It will be interesting to watch how this effort will evolve after the course, as each of us who attended and taught grapples with change, individually and with others.
For instance, some of us are currently considering how to leverage our social networking tools and skills to support broader discussion and collaboration on these lines.

*** Discussione in italiano ***

Ho appena seguito il corso di finanza e finanza etica di Valori. Il corso ha toccato diversi temi con una utile varietà di punti di vista tra i vari docenti. Era naturalmente incentrato su una interpretazione della situazione finanziaria attuale, dopo la “crisi finanziaria” del 2007, che raccomanda di introdurre meccanismi di controllo significativi per i mercati finanziari – meccanismi peraltro di ispirazione ben più liberale che non socialista, marxista o comunque ostile al’economia di mercato in senso proprio.

E’ stato un corso sostanzialmente divulgativo, per non specialisti desiderosi però di applicare le conclusioni della discussione nelle scelte economiche e finanziarie quotidiane di ciascuno, e delle associazioni cui partecipiamo. Per questo, e grazie all’apertura e alla disponibilità dei docenti, la discussione è stata intensa.

In eventuali edizioni future credo sarà utile sfruttare questa impostazione dando più spazio alle dottrine (neo)liberiste e articolando meglio la loro critica. Molti dei partecipanti infatti vengono da una formazione fortemente critica nei confronti di aspetti importanti dell’economia di mercato e del ruolo recente della finanza nell’economia delle famiglie e delle aziende del mondo occidentale. La crisi del 2007 rafforza in chi di noi ha questo retroterra la spinta a schematizzare la valutazione dei meccanismi di mercato e dei mercati finanziari, almeno quanto chi di noi ha una formazione più liberista ha interiorizzato negli ultimi decenni una valutazione semplicistica della regolamentazione dei mercati.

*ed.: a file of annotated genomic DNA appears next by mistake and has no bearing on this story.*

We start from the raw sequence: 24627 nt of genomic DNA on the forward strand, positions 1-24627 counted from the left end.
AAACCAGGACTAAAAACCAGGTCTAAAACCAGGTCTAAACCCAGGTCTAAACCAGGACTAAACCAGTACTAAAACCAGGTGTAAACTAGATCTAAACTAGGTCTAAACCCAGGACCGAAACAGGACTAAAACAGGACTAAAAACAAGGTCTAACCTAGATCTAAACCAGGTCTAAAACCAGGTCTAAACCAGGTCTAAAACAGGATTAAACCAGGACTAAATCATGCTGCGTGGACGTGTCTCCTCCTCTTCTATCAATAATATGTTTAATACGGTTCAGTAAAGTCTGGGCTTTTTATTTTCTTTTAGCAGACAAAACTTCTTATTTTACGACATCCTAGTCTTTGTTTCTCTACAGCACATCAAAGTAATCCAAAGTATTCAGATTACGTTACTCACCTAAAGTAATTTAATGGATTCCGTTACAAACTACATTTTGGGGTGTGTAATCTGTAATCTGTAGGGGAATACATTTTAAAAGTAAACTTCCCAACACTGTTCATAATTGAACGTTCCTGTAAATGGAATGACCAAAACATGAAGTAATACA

Già durante il corso alcuni docenti e molti partecipanti hanno cominciato a distribuire materiali a complemento delle lezioni. E sempre durante il corso diversi docenti e insegnanti hanno proposto di coinvolgere anche altri nella discussione e nella comunicazione di questi temi.

Proprio in questi giorni con alcuni dei partecipanti stiamo cominciando a confrontarci su come utilizzare anche strumenti di social networking per favorire la comunicazione delle conclusioni raggiunte, e soprattutto la collaborazione tra persone e organizzazioni nell’applicarle alla pratica quotidiana. Cosa ne uscirà?

International Alliances: Whatever You Do, Wherever You Work, Find a Better Phrase than “Developing Countries” – Now   Leave a comment

First, go watch this. And I say “watch” as in “look at it moving”… click the “play” button and see the world unfolding.

Oh, I do hope you were sitting. With any luck, “comfortably” will come back soon.

See the huge red ball fluttering around and literally bouncing hard on the floor between 1958 and 1961?
Now, that’s really the best part of this world by some very significant measures, as we all know- today, that is.

If you watch closely it bounces up much before hitting the bottom of the chart – mercifully.
I shiver to the thought of what must it have been like, and I do so watching this graph much more than when I read gut-wrenching accounts of that story over the last few decades.

International alliances are probably among the easiest varieties of international work, and the lesson that Professor Hans Rosling’s  Gapminder drives here feels like applying to many of the most complex kinds too, from trade and manufacturing, to cooperation, to aid, to finance and diplomacy.